15. Manosudprasit, A.; Kantarci, A.; Hasturk, H.; Stephens, D.; Van Dyke, T.E. Spontaneous PMN apoptosis in type 2 diabetes and the impact of periodontitis. J. Leukoc. Biol. 2017, 102, 1431–1440.
  16. De Rabelo, M.S.; El-Awady, A.; Foz, A.M.; Gomes, G.H.; Rajendran, M.; Meghil, M.M.; Lowry, S.; Romito, G.A.; Cutler, C.W.; Susin, C. Influence of T2DM and prediabetes on blood DC subsets and function in subjects with periodontitis. Oral Dis. 2019, 25, 2020–2029.
  17. Grauballe, M.B.; Østergaard, J.A.; Schou, S.; Flyvbjerg, A.; Holmstrup, P. Effects of TNF-α blocking on experimental periodontitis and type 2 diabetes in obese diabetic Zucker rats. J. Clin. Periodontol. 2015, 42, 807–816.
  18. Yoon, A.J.; Cheng, B.; Philipone, E.; Turner, R.; Lamster, I.B. Inflammatory biomarkers in saliva: Assessing the strength of association of diabetes mellitus and periodontal status with the oral inflammatory burden. J. Clin. Periodontol. 2012, 39, 434–440.
  19. Miranda, T.S.; Almeida, M.L.; Marins, L.M.; da Silva, H.D.P.; Feres, M.; Duarte, P.M. Might smoking assuage the pro-inflammatory effect of diabetes in periodontal sites? Oral Dis. 2020, 26, 200–212.
  20. Duarte, P.M.; Bezerra, J.P.; Miranda, T.S.; Feres, M.; Chambrone, L.; Shaddox, L.M. Local levels of inflammatory mediators in uncontrolled type 2 diabetic subjects with chronic periodontitis. J. Clin. Periodontol. 2014, 41, 11–18.
  21. Elazazy, O.; Amr, K.; Abd, A.; Fattah, E.; Abouzaid, M. Evaluation of serum and gingival crevicular fluid microRNA-223, microRNA-203 and microRNA-200b expression in chronic periodontitis patients with and without diabetes type 2. Arch. Oral Biol. 2021, 121, 1–7.
  22. Ramirez-Tortosa, M.C.; Quiles, J.L.; Battino, M.; Granados, S.; Morillo, J.M.; Bompadre, S.; Newman, H.N.; Bullon, P. Periodontitis is associated with altered plasma fatty acids and cardiovascular risk markers. Nutr. Metab. Cardiovasc. Dis. 2010, 20, 133–139.
  23. Xu, T.; Brandmaier, S.; Messias, A.C.; Herder, C.; Draisma, H.H.M.; Demirkan, A.; Yu, Z.; Ried, J.S.; Haller, T.; Heier, M.; et al. Effects of metformin on metabolite profiles and LDL cholesterol in patients with type 2 diabetes. Diabetes Care 2015, 38, 1858–1867.
  24. Sugiyama, S.; Takahashi, S.S.; Tokutomi, F.A.; Yoshida, A.; Kobayashi, K.; Yoshino, F.; Wada-Takahashi, S.; Toyama, T.; Watanabe, K.; Hamada, N.; et al. Gingival vascular functions are altered in type 2 diabetes mellitus model and/or periodontitis model. J. Clin. Biochem. Nutr. 2012, 51, 108–113.
  25. Masi, S.; Orlandi, M.; Parkar, M.; Bhowruth, D.; Kingston, I.; O’Rourke, C.; Virdis, A.; Hingorani, A.; Hurel, S.J.; Donos, N.; et al. Mitochondrial oxidative stress, endothelial function and metabolic control in patients with type II diabetes and periodontitis: A randomised controlled clinical trial. Int. J. Cardiol. 2018, 271, 263–268.
  26. Grauballe, M.B.; Østergaard, J.A.; Schou, S.; Flyvbjerg, A.; Holmstrup, P. Blockade of RAGE in Zucker obese rats with experimental periodontitis. J. Periodontal Res. 2017, 52, 97–106.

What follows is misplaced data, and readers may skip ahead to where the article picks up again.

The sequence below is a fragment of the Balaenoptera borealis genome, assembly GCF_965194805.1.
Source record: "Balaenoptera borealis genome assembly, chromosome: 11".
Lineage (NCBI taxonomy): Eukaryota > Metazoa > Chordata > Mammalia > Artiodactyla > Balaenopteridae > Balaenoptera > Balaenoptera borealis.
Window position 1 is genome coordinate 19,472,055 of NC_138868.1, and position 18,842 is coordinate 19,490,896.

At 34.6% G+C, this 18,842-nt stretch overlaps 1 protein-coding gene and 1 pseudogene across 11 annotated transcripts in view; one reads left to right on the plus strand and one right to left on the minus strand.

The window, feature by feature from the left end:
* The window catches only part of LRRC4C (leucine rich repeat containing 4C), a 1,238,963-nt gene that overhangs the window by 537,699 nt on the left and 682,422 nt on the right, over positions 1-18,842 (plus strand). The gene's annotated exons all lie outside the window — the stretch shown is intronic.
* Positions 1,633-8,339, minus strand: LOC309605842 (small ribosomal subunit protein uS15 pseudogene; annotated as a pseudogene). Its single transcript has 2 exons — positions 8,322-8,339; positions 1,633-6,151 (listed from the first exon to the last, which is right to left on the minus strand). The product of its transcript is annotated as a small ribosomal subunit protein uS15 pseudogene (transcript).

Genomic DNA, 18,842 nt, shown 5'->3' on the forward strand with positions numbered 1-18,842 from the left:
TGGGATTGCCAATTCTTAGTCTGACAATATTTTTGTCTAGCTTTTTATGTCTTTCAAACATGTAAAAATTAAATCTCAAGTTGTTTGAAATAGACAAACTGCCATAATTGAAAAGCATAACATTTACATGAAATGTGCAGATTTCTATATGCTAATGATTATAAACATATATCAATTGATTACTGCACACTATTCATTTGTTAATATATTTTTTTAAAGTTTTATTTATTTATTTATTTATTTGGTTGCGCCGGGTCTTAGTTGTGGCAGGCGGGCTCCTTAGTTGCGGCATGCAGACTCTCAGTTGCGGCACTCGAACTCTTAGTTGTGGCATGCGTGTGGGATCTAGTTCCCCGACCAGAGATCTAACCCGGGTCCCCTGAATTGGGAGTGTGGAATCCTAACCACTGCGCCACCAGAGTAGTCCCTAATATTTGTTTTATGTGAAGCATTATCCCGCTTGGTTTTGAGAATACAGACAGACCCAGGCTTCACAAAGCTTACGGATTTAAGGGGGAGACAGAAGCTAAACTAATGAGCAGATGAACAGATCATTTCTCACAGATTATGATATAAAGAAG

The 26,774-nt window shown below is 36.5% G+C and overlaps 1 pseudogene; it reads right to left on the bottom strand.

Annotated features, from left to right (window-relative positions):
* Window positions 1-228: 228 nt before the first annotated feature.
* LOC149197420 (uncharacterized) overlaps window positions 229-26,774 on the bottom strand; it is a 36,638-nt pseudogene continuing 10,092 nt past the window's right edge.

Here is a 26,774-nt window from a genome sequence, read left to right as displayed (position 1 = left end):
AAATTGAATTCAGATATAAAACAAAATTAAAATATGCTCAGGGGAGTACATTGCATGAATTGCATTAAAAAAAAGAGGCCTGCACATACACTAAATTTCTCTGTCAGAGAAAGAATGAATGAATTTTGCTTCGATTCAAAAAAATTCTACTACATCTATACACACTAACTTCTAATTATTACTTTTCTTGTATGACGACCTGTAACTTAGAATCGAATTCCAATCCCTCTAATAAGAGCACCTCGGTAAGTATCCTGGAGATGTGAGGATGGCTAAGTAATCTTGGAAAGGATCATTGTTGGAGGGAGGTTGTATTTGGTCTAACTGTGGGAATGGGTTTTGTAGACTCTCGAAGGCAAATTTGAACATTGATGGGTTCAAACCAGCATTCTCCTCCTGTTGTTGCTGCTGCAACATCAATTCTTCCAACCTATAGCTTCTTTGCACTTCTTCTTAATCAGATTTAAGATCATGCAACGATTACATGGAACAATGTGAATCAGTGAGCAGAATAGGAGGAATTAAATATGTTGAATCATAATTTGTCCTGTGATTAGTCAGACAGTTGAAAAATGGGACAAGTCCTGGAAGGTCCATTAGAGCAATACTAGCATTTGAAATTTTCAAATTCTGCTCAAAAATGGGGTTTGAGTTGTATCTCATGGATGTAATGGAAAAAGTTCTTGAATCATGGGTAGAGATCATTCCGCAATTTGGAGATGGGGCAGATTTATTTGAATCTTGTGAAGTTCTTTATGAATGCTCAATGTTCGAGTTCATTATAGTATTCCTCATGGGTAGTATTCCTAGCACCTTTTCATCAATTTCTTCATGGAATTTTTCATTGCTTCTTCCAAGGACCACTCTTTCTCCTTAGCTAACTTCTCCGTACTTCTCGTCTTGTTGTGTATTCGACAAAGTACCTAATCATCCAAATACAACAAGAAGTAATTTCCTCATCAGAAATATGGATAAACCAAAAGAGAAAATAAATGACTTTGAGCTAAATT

27. Nordzieke, D.E.; Medraño-Fernandez, I. The Plasma Membrane: A Platform for Intra- and Intercellular Redox Signaling. Antioxidants 2018, 7, 168.
  28. Ersek, A.; Karadimitris, A.; Horwood, N.J. Effect of glycosphingolipids on osteoclastogenesis and osteolytic bone diseases. Front. Endocrinol. (Lausanne) 2012, 3, 1–7.
  29. Robinson, G.A.; Waddington, K.E.; Pineda-Torra, I.; Elizabeth, C.J. Transcriptional Regulation of T-Cell Lipid Metabolism: Implications for Plasma Membrane Lipid Rafts and T-Cell Function. Front. Immunol. 2017, 8, 1–10.
  30. Bullón, P. New Theories and Their Clinical Relevance to the Onset and Development of Periodontal Diseases. In Studies on Periodontal Disease; Ekuni, D., Battino, M., Tomofuji, T., Putnins, E.E., Eds.; Springer: New York, NY, USA, 2014; pp. 227–248.
  31. Lally, E.T.; Boesze-Battaglia, K.; Dhingra, A.; Gomez, N.M.; Lora, J.; Mitchell, C.H.; Giannakakis, A.; Fahim, S.A.; Benz, R.; Balashova, N. Aggregatibacter actinomycetemcomitans LtxA Hijacks Endocytic Trafficking Pathways in Human Lymphocytes. Pathogens 2020, 9, 74.
  32. Chentouf, M.; Guzman, C.; Hamze, M.; Gross, R.; Lajoix, A.D.; Peraldi-Roux, S. Possible protective effect of membrane lipid rafts against interleukin-1β-mediated anti-proliferative effect in INS-1 cells. PLoS ONE 2014, 9, e102889.
  33. Dumitru, C.A.; Zhang, Y.; Li, X.; Gulbins, E. Ceramide: A Novel Player in Reactive Oxygen Species-Induced Signaling? Antioxid. Redox Signal. 2007, 9, 1535–1540.
  34. Zang, A.Y.; Yi, F.; Zhang, G.; Gulbins, E.; Li, P.L. Lipid raft clustering and redox signaling platform formation in coronary arterial endothelial cells. Hypertension 2006, 47, 74–80.
  35. Liao, H.-J.; Tsai, H.-F.; Wu, C.-S.; Chyuan, L.-T.; Hsu, P.-N. TRAIL inhibits RANK signaling and suppresses osteoclast activation via inhibiting lipid raft assembly and TRAF6 recruitment. Cell Death Dis. 2019, 10, 1–11.
  36. Zhao, H.; Przybylska, M.; Wu, I.-H.; Zhang, J.; Siegel, C.; Komarnitsky, S.; Yew, N.S.; Cheng, S.H. Inhibiting glycosphingolipid synthesis improves glycemic control and insulin sensitivity in animal models of type 2 diabetes. Diabetes 2007, 56, 1210–1218.
  37. Hwang, D.H.; Kim, J.-A.; Lee, J.Y.; Hwang, D.H. Mechanisms for the activation of Toll-like receptor 2/4 by saturated fatty acids and inhibition by docosahexaenoic acid HHS Public Access. Eur. J. Pharmacol. 2016, 785, 24–35.